Injuries can play havoc with the minds of players on the comeback trail as they worry a step here, a surge there might flare it up again. But a week’s play and a title win in Washington would certainly help Nishikori get over any qualms he might have about his health, and could crucially, come the US Open,  help him over that first Grand Slam finishing line.

Marin Cilic (3) stormed to victory at last year’s U.S Open, but since then a shoulder injury has derailed him. The Croat did win the Moscow title in the autumn, however he withdrew from the Australian Open and did not make a quarter final on the tour until Wimbledon where he lost in three tame sets to Djokovic.

That run to the last eight in SW19, which saw Cilic battle past both Isner and Berankis in five grueling sets, was encouraging progress. Certainly his will to win is there, and if his huge serve and baseline game can be consistent, he could make another run for the title in New York. A win in Washington would help his cause no end as he would most likely have to beat the consistent Nishikori and Murray, players against whom only his best will suffice.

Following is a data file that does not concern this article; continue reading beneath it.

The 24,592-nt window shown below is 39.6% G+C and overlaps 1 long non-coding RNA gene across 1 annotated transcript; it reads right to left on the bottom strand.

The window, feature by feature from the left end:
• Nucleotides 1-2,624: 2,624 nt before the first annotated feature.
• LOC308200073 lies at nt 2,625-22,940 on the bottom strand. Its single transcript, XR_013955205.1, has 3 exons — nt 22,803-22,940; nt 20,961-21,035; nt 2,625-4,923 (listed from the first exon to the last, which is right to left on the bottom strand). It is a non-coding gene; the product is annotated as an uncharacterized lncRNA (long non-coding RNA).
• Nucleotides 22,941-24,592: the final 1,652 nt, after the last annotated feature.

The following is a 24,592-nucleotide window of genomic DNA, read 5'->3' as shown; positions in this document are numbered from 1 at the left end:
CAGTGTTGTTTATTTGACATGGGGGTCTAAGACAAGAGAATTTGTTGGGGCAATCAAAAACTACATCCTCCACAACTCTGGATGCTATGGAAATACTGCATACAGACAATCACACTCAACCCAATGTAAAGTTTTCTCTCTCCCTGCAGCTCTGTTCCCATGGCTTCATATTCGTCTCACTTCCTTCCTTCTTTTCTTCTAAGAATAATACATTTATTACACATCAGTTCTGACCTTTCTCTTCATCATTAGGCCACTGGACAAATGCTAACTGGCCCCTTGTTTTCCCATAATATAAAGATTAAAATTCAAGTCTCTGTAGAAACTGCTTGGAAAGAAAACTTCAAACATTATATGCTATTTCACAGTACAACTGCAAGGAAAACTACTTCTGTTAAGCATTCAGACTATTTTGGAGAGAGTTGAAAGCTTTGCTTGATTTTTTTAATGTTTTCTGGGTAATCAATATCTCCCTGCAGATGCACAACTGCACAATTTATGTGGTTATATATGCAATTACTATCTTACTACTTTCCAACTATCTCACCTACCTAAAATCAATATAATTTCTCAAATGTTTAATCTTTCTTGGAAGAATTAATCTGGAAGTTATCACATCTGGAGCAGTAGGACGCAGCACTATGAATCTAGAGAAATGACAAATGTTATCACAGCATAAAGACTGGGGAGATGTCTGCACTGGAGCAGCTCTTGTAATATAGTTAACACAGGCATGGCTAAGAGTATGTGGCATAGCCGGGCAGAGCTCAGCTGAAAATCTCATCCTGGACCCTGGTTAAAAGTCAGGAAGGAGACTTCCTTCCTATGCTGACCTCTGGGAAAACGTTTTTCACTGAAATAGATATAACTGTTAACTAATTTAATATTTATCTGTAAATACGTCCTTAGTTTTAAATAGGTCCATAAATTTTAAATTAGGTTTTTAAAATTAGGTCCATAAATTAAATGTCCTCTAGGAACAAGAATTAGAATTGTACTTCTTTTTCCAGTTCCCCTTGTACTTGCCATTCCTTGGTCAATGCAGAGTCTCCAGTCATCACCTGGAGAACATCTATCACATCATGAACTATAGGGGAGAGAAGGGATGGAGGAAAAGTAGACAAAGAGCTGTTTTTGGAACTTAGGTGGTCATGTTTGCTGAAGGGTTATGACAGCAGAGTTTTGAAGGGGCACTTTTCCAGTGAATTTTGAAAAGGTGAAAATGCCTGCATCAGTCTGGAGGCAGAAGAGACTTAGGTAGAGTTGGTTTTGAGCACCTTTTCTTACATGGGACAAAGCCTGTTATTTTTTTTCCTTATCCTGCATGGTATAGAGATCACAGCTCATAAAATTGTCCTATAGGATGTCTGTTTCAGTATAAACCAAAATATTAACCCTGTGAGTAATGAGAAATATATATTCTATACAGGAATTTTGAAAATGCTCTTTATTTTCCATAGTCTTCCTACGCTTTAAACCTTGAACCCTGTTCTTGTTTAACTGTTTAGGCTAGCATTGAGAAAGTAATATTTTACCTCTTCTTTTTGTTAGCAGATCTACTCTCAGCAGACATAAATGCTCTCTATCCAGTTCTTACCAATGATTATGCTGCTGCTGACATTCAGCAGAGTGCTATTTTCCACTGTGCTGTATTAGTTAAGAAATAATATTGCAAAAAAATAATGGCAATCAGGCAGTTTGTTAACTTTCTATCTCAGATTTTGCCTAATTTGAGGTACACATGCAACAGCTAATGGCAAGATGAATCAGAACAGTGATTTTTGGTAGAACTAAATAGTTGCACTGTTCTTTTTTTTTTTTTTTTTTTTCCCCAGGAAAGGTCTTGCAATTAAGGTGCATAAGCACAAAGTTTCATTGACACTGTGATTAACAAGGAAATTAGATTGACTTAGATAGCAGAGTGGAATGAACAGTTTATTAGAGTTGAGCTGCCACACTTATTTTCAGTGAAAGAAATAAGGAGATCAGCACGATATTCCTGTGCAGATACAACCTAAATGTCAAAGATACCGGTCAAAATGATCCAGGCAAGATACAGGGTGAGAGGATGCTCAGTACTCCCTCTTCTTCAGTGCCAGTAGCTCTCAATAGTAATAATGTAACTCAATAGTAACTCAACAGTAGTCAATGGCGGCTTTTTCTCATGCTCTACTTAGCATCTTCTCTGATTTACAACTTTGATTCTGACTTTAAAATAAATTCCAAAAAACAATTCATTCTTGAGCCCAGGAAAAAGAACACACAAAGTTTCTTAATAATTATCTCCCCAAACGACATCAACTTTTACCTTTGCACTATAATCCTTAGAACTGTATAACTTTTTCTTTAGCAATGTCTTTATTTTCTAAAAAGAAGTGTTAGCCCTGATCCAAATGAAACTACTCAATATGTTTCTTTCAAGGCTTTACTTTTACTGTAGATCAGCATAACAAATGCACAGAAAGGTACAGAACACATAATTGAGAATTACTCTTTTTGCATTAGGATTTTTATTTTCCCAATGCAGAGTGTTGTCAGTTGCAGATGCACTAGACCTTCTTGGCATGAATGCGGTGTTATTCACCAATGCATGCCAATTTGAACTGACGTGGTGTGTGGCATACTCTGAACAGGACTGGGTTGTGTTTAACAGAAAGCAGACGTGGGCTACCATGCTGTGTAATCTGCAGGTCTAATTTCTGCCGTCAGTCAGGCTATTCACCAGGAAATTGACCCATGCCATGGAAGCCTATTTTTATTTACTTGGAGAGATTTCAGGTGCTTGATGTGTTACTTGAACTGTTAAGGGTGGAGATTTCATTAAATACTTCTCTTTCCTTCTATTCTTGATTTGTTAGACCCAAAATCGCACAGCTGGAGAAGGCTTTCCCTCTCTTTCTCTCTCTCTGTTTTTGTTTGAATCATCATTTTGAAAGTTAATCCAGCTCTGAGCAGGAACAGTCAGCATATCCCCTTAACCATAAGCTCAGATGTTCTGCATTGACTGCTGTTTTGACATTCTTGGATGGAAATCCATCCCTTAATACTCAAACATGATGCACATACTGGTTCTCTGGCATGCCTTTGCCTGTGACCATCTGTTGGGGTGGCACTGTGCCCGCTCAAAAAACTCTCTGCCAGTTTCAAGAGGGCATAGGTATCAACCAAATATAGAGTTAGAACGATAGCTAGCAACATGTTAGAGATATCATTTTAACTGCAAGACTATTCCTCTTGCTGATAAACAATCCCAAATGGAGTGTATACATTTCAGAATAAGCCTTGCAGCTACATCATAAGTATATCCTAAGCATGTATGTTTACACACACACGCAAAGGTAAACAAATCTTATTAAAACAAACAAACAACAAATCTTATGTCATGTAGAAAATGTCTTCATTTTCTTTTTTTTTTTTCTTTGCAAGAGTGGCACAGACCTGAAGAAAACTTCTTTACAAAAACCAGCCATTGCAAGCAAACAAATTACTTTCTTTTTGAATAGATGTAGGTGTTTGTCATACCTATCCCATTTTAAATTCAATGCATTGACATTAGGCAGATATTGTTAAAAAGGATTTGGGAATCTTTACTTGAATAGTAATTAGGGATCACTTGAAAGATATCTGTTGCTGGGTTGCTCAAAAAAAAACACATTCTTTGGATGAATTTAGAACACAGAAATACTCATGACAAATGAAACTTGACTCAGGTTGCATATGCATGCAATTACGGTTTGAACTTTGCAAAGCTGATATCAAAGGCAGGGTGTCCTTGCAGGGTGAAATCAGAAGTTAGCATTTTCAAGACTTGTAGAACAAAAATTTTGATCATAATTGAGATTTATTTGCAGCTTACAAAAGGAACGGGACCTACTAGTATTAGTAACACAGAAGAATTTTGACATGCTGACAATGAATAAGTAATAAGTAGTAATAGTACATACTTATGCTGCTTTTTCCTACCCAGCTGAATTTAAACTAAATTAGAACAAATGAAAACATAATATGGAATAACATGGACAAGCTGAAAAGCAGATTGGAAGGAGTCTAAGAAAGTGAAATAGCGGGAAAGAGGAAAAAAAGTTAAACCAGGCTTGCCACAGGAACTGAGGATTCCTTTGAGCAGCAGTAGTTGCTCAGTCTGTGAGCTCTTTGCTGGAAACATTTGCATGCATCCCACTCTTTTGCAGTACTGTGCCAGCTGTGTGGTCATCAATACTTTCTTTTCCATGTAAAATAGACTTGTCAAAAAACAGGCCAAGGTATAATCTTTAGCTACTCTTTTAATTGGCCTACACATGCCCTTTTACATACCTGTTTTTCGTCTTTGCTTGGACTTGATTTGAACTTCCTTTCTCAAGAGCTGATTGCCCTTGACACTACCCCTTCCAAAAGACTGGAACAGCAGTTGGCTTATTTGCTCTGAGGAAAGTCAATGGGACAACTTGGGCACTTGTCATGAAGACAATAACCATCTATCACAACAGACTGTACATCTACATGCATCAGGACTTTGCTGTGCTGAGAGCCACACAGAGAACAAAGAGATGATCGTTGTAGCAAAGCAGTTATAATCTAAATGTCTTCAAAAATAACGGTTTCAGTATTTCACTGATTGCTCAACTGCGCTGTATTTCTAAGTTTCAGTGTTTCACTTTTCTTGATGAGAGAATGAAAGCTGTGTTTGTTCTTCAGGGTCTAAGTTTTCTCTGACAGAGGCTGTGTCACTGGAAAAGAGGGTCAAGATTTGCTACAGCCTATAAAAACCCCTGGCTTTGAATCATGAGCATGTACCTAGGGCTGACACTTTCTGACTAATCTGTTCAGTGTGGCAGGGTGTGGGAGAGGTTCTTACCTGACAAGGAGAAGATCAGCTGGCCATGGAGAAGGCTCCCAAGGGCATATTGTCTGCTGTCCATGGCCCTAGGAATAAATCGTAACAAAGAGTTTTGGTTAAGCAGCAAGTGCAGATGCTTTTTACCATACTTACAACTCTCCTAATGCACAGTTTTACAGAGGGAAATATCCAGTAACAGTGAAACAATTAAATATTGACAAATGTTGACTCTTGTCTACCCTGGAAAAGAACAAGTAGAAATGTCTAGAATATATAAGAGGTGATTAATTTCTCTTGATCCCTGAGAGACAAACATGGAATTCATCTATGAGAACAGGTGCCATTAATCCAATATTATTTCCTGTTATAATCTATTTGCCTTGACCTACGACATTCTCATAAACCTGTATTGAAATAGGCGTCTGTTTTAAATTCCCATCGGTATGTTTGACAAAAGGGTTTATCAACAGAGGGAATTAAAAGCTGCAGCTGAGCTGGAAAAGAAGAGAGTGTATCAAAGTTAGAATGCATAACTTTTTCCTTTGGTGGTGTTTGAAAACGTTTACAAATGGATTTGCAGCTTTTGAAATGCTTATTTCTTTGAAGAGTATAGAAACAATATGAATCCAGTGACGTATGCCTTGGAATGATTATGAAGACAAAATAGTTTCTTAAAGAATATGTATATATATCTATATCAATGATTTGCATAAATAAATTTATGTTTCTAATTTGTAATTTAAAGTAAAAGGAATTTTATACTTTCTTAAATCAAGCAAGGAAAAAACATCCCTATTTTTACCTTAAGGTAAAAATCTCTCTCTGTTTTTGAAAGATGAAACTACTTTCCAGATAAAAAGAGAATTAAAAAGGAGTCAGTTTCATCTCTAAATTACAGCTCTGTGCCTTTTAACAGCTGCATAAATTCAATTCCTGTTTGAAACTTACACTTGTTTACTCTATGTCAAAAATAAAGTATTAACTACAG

The title would also look good on his resume. Cilic, who has a Grand Slam on his C.V does not have any titles above ATP 250 alongside it. An ATP 500 in Washington would go some way to redressing that imbalance.

Grigor Dimitrov (6) has had a turbulent last year since he broke into the top ten to No.8 back in the first week of August 2014. The Bulgarian has slid down the rankings to No.16, failed to go beyond the fourth round of a slam, and been written off as the Next Big Thing.

That might change now that Dimitrov has gotten rid of the distraction of his very famous girlfriend, but what is most likely to make the biggest change is his firing of coach Roger Rasheed, who for all his skills as a fitness coach had some serious shortcomings with regards to technical and strategic coaching.

Dimitrov’s reliance on defense, his proneness to choking in big matches, and the failure to exploit his naturally aggressive game that allows his talents to shine have to be blamed somewhat on Rasheed and with him now out the picture Dimitrov’s game might get back on track.

That would need to happen for him to win Washington. The Bulgarian might have to get past in form Marcos Baghdatis in his opening round, the talented and recent Bogota Champion Bernard Tomic in the last sixteen, his Wimbledon conqueror and nemesis Richard Gasquet in the last eight, the ever consistent Murray in the last four, and then Nishikori in the final.

A run like that to the title would mean Dimitrov was back to the form that saw him win titles in Stockholm, Acapulco, Bucharest and Queens, and reach the Wimbledon semis from 2013-2014. That player was an aggressive, brave and imaginative Dimitrov, one the tennis world would be very pleased to have back in time for the U.S Open.

Commentary by Christian Deverille